Slater has become a cult hero since his dramatic "I'm not going to take it anymore" exit via inflatable slide. He's racked up hundreds of thousands of fans on Facebook. He's been called a working-class hero for anyone who has suffered the slings and arrows of incivility, an inspiration for anyone who dreams of quitting their job.
There's only one problem: Steven Slater is no hero. He's a guy who didn't want to do one of the more difficult parts of his job: keeping it together even when customers can't. He's the firefighter who doesn't want to deal with fire, the doctor who doesn't want to be around blood, the parent who doesn't want to do that whole "parenting" thing. That's nothing to celebrate.
When my 4-year old son has a tantrum, as he did last night, I don't get to respond in kind, throwing a tantrum and matching my son's emotions mano-a-mano. It's my job to rise to rise above the fray and deal. In the words of Dog Whisperer Cesar Millan, it's my job to be "calmly assertive."
Granted, it's a job I fail at many times. My emotions get the best of me; I engage on my son's level, and I give up the high ground to a 4-year-old. But no one celebrates me in those moments -- and no one should.
So why are we celebrating Steven Slater? Yes, it's a great story. The underappreciated, hard-working Joe who decides that he's had enough, publicly calls out his nemesis, and makes a dramatic exit. And the fact that he grabbed a couple of beers before deploying the emergency slide is a particularly underappreciated part of the story. But heroic? No.
As I was thinking about this story yesterday, I wondered whether other people shared my feelings. I emailed Corporate Library co-founder Nell Minow, a woman whose job includes calling out bad corporate behavior, and told her that I was inclined to sell my shares of Steve Slater because of his rich valuation -- Facebook following, national news, near-universal praise/admiration -- and because he cussed out paying customers, never a good practice.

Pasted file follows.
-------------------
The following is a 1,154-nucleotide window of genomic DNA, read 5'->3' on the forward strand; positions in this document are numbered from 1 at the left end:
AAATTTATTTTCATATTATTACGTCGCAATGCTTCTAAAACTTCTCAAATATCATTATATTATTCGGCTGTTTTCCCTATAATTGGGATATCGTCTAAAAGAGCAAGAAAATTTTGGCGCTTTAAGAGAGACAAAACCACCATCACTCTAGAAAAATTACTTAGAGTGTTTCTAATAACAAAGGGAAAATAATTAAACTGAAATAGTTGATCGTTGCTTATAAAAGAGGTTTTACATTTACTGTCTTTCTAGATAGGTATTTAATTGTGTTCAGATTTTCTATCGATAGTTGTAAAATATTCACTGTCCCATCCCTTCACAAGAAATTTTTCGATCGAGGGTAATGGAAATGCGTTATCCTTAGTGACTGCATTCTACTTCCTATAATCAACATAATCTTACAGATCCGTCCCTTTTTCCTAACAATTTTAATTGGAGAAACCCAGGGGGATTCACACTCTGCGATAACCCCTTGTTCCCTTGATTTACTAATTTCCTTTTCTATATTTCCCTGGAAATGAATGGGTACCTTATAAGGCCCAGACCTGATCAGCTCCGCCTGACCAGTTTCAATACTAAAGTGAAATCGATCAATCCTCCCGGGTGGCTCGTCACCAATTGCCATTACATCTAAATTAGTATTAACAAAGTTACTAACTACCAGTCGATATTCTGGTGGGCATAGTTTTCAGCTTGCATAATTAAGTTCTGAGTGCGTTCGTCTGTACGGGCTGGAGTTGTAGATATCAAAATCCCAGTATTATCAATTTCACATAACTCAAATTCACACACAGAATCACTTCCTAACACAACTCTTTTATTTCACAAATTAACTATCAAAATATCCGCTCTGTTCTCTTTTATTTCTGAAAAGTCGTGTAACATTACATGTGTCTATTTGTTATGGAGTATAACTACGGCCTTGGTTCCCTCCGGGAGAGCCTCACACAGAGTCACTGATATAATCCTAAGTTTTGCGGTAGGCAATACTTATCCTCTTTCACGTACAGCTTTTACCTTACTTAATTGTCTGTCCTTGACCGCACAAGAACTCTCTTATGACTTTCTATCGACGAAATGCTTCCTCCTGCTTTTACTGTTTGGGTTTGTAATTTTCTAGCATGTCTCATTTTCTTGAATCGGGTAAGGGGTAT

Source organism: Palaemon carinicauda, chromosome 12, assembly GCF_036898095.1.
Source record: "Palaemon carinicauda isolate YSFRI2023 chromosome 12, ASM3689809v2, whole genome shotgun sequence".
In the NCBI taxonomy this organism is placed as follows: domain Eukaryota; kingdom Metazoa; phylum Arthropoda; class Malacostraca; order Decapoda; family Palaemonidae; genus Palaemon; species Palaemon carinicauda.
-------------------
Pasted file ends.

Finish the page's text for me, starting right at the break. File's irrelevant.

I asked Nell whether she'd be buying, selling, or holding Steven Slater. She replied:
Hold for now -- until the book deal gets signed. He's about 12 minutes into his 15, unless he can come up with a second act. It's a perennial -- there's always a silly August news story that captivates everyone briefly. But this one does have that "take this job and shove it" wish fulfillment element that will keep it, well, aloft, just a bit longer.
I hope Nell's right, and that Slater's 15 minutes are quickly ticking away. I expect to see him on The Apprentice. And according to his lawyer, Slater now wants his job back. Shouldn't he have thought of that before the profanity-laced tirade and emergency slide deployment?
I'm no fan of Steven Slater. I'm a fan of all the flight attendants who don't take the easy way out. And I'm a fan of the millions of people going about their day-to-day lives with a quiet dignity, working jobs that can be difficult because of people who can be difficult.
That's my two cents. What do you think? If he were a stock, would you buy, sell, or hold JetBlue flight attendant Steven Slater?
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